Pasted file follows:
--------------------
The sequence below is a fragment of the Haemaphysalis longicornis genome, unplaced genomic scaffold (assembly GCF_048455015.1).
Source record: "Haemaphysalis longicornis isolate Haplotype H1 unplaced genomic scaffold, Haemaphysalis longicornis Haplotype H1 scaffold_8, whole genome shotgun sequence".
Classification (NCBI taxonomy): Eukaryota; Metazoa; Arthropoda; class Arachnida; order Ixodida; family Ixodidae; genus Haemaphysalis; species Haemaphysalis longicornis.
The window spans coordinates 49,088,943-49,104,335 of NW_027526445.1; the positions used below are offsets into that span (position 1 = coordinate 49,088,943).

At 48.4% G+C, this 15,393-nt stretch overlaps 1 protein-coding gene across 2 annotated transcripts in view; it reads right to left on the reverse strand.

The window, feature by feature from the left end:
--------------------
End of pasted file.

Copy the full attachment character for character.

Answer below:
The sequence below is a fragment of the Haemaphysalis longicornis genome, unplaced genomic scaffold (assembly GCF_048455015.1).
Source record: "Haemaphysalis longicornis isolate Haplotype H1 unplaced genomic scaffold, Haemaphysalis longicornis Haplotype H1 scaffold_8, whole genome shotgun sequence".
Classification (NCBI taxonomy): Eukaryota; Metazoa; Arthropoda; class Arachnida; order Ixodida; family Ixodidae; genus Haemaphysalis; species Haemaphysalis longicornis.
The window spans coordinates 49,088,943-49,104,335 of NW_027526445.1; the positions used below are offsets into that span (position 1 = coordinate 49,088,943).

At 48.4% G+C, this 15,393-nt stretch overlaps 1 protein-coding gene across 2 annotated transcripts in view; it reads right to left on the reverse strand.

The window, feature by feature from the left end: